A single town can house up to 20 small groups, taking up dozens of acres of land, each with several entrances and exits into the system. Prairie dogs are complicated creatures that know how to dig well.

Ground Squirrel vs Prairie Dog: Social

What do woodchucks eat

Woodchucks tend to be less social than other ground squirrels.


Prairie dogs are some of the most social types of ground squirrels. They form small groups that are sometimes called coteries. These groups have one male, up to four females, and their offspring. They live in the towns we have described in the prior section, and each town has guards watching for danger.

If they spot danger, they will “bark”, and it’s believed that each of these barks is specific enough to relay information about the size and even the color of the predator. Some scientists believe that this is true altruism, and others think that it is a ploy to create chaos so that the caller is less likely to get caught.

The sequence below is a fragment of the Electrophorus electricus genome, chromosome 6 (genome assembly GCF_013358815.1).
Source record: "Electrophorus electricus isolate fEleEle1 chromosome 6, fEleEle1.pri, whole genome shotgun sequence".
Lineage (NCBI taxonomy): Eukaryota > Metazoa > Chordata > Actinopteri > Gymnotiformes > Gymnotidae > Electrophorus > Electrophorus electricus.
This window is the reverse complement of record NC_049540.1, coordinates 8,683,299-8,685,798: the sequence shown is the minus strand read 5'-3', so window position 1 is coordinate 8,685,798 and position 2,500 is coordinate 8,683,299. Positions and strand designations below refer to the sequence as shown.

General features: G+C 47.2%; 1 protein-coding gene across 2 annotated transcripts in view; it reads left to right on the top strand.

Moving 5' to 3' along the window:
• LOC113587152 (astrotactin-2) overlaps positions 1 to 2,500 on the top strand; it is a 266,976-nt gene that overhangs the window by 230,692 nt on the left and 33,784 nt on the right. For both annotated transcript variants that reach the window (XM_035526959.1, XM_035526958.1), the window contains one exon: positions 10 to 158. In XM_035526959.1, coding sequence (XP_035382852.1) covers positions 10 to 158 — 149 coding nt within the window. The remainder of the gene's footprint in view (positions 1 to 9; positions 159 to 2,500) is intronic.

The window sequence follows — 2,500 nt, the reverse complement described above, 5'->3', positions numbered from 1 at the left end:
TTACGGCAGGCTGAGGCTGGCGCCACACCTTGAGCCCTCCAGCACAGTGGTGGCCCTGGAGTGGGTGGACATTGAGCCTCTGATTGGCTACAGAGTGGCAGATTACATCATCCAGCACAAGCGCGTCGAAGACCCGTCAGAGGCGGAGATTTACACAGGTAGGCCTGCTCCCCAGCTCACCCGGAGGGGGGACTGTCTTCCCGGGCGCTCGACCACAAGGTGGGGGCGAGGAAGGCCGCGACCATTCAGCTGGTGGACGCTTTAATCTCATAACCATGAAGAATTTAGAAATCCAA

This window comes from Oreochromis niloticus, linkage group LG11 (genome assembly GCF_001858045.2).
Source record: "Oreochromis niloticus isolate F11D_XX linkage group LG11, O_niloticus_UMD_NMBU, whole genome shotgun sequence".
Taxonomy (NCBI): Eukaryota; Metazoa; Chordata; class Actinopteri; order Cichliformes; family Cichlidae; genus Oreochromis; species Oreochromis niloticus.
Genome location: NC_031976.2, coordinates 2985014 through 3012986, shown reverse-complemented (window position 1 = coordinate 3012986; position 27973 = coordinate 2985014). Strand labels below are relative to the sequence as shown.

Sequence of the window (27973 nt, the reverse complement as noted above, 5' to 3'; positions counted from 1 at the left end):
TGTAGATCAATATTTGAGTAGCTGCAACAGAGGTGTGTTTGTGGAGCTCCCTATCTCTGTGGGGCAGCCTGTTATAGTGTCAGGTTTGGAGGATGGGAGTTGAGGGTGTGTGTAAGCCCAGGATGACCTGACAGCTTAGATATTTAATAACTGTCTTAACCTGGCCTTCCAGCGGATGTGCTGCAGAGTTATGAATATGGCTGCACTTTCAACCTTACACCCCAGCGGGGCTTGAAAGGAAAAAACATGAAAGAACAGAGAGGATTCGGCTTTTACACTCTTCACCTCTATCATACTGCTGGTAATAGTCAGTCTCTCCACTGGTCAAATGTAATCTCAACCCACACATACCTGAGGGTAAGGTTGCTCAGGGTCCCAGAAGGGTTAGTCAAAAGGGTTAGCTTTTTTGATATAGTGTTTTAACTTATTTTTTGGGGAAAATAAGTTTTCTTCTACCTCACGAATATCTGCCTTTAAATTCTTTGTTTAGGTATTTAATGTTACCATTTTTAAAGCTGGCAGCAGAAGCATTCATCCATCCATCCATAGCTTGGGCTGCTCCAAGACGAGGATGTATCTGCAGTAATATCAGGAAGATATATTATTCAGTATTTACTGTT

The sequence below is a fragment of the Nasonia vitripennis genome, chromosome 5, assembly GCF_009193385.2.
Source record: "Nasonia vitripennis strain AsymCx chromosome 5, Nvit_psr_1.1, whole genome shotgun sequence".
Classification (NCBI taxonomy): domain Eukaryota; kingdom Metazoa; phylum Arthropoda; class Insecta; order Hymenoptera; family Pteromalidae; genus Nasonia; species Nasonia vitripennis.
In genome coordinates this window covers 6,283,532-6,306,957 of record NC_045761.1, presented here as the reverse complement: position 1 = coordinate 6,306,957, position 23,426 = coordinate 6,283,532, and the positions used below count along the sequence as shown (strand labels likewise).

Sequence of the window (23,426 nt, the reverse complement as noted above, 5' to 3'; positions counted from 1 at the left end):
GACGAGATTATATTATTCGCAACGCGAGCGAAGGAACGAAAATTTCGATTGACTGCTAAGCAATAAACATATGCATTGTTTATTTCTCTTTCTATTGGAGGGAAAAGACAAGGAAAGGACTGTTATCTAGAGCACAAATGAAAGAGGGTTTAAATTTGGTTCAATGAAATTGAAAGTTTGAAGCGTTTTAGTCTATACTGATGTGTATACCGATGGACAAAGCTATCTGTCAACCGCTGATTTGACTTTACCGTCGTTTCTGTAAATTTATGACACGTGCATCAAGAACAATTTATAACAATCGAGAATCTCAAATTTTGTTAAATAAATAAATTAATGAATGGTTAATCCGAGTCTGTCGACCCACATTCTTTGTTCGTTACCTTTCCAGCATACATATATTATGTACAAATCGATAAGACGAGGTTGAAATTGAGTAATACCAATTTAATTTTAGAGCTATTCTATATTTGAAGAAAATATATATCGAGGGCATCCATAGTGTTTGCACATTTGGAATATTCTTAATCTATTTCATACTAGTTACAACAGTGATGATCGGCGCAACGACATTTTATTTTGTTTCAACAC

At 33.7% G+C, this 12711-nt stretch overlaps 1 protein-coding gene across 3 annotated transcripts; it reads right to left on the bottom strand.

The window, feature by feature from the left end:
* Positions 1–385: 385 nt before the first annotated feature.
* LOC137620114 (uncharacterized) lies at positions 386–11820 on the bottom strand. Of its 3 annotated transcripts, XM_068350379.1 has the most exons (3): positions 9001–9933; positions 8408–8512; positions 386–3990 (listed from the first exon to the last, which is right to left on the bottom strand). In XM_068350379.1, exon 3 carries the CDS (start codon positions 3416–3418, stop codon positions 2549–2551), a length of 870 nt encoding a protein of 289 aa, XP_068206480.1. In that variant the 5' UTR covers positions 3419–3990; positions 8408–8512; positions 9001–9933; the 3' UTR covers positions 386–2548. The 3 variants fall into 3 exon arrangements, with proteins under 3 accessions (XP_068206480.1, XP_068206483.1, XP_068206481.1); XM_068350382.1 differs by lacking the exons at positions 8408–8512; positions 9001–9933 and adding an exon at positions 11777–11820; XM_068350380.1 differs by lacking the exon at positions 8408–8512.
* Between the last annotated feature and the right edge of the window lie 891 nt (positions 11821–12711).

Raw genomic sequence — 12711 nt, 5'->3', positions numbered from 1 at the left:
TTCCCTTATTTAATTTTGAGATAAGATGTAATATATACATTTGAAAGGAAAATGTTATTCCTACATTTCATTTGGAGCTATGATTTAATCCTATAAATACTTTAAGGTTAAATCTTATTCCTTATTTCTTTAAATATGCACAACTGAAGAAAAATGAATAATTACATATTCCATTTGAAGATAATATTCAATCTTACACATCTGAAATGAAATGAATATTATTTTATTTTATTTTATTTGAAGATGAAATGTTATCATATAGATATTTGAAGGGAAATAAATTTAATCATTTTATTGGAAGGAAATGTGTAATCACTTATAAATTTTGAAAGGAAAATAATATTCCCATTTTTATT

Regardless, the sociability and the warning behavior of these ground squirrels are found in many other species. Yet, some species of ground squirrels are less social. For example, some kinds of marmots might live with one partner or none for most of the year. The woodchuck, a type of marmot, is solitary unless it’s breeding season. All told, these creatures tend to live in groups with at least one other ground squirrel.

As a final recap, all prairie dogs are ground squirrels, but not all ground squirrels are prairie dogs. The unique qualities of the prairie dogs make them an interesting member of the genus to study. Still, just about all ground squirrels have some interesting traits that make them a pleasure to learn about.

Bonus: Is It Bad To Have Ground Squirrels In Your Yard?

California ground squirrel (Spermophilus beecheyi) in Central Park, Fremont